This isn’t a flaw in the film, nor in the character. It’s refreshing to find any kind of depth packed away in this vile world. In the film’s second best scene (behind a Britney Spears moment I won’t ruin), Alien jumps up and down on his bed with two machine guns, showing off for the two ladies swooning over him already. Within minutes, though, he’s on the verge of tears before swinging the situation back to party-mode in an admittedly crude but cleverly calculated moment of clarity. Franco will certainly draw praise for his outlandish appearance and attitude, but it’s these brief flashes of moral confusion that make him shockingly endearing.
The film, however, fails to follow his lead. While it’s certainly a condemnation of its characters, it seems to enjoy the sleaze a little too much. Actually, make that WAY too much. A beach party packed with bikini-clad bimbos is cut to again and again. Guys cheer. Women flash the camera. Beer is poured over naked bodies. The camera hangs on the exposed breasts of young women for at least 10 beats too long every time. It does this with every party scene, which just makes the cutaways all the more unnecessary. We get it, Karmin. You’re being ironic. But you really don’t need to revel in it as much as you do.
Spring Breakers has enough going on to merit a discussion on its preposterousness among those unfortunate enough to watch it, but I just don’t think it’s worth it for the untainted masses. It’s not focused enough to make an impact on anyone needing its twisted advice, and it’s too transparent to be the substantial work of art it aspires to be.
* * *
Mud, on the other hand, is as pure of heart as Spring Breakers is absent one. Telling the story of a young boy fighting with all his might for the survival of three separate romances, the latest addition to Matthew McConaughey’s cannon is as worthy as any entry from his historic hot streak of 2012.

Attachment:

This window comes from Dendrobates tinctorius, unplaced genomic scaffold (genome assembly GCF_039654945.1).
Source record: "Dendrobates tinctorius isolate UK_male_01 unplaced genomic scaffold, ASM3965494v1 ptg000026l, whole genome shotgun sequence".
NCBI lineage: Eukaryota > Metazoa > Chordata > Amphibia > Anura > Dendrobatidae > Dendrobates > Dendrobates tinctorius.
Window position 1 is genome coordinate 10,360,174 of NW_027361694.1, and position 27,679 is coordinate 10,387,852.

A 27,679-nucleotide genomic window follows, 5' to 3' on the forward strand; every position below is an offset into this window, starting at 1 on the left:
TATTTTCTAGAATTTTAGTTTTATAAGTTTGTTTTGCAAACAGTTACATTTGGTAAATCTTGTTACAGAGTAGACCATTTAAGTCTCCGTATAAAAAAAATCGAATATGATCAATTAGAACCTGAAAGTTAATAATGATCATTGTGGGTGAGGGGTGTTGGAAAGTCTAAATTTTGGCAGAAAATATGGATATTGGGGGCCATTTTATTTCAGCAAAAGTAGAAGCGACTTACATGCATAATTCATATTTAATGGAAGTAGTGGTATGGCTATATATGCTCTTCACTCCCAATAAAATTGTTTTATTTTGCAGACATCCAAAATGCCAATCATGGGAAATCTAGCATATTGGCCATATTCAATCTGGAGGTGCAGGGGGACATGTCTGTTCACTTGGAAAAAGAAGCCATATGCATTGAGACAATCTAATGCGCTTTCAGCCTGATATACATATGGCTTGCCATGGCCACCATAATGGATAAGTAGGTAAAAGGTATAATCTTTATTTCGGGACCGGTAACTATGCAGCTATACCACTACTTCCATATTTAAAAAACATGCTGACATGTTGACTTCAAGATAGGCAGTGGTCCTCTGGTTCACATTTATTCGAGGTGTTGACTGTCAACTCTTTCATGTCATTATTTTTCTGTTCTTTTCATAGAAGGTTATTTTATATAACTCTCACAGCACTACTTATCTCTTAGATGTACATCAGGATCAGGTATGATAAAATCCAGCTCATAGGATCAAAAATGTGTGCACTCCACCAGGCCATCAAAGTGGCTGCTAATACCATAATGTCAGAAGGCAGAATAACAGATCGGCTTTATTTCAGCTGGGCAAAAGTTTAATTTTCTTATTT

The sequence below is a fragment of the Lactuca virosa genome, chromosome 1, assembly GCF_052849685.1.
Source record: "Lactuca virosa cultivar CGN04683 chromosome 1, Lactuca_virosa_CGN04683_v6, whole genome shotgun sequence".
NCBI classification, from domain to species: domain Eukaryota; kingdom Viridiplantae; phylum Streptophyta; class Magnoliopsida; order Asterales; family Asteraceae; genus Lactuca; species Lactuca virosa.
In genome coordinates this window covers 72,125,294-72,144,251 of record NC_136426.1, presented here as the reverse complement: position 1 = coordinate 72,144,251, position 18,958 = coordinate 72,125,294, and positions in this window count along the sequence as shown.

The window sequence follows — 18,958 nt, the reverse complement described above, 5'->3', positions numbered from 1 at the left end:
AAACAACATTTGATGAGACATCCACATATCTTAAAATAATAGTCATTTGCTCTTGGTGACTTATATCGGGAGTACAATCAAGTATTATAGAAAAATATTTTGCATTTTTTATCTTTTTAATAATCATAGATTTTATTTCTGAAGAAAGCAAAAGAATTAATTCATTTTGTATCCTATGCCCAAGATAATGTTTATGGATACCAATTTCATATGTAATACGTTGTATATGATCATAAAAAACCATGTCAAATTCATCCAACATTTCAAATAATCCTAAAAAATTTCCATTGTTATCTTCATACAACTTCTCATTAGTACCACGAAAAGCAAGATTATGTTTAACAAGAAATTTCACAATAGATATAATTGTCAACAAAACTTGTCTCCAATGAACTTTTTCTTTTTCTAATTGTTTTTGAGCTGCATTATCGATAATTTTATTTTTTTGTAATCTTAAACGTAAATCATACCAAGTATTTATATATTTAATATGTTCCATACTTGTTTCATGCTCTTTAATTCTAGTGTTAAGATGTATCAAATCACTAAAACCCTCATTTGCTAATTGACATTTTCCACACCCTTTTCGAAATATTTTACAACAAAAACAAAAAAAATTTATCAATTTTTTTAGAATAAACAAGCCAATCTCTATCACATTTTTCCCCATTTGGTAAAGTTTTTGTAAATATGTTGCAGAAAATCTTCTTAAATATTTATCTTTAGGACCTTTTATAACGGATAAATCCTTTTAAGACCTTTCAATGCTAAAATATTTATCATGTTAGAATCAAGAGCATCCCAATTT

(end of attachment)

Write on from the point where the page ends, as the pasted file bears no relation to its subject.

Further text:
McConaughey plays Mud, a man found living in a boat stuck in a tree by 14-year-old Elliot and his friend. Mud is trying to reunite with his girlfriend after an undisclosed incident, and he convinces the boys to help him. Simultaneously, Elliot is trying to cope with his parents’ tumultuous marriage and the prospect of his first girlfriend.
All of this makes Mud sound like a quaint little dramedy. It’s not. Jeff Nichols’ latest is more of a thriller, but exposing those elements would spoil some of the fun. It’s best to just trust in the man who made Take Shelter an edge-of-your-seat experience, along with a stellar cast including Michael Shannon and Sam Shepherd.
Headlining and earning it is McConaughey. Along with the young, convincing Tye Sheridan, McConaughey pulls the movie together with a quietly commanding turn. The character could have been a joke. He could have come off a little nuts. McConaughey keeps him straight. There are eccentricities, of course (everything to do with his lucky shirt is a bonus), but McConaughey manages to keep Mud - and Mud - together.
Now, if you’ll allow me to speculate a bit, I don’t think this role will be enough to earn McConaughey his first Oscar nomination. It’s not flashy enough for the Academy by itself, but if you pare it with his upcoming AIDs drama Dallas Buyers Club and Martin Scorecese’s The Wolf of Wall Street, it should be enough to push voters over the edge for one of those two roles. It always helps to have more than one great performance in a year when you’re looking for Oscar. Voters usually honor the man and not the role, so McConaughey is in good position early with a solid turn in Mud and the award-baiting movies still to come.
With these three roles, 2013 could be an even bigger year for McConaughey than 2012. And that’s saying something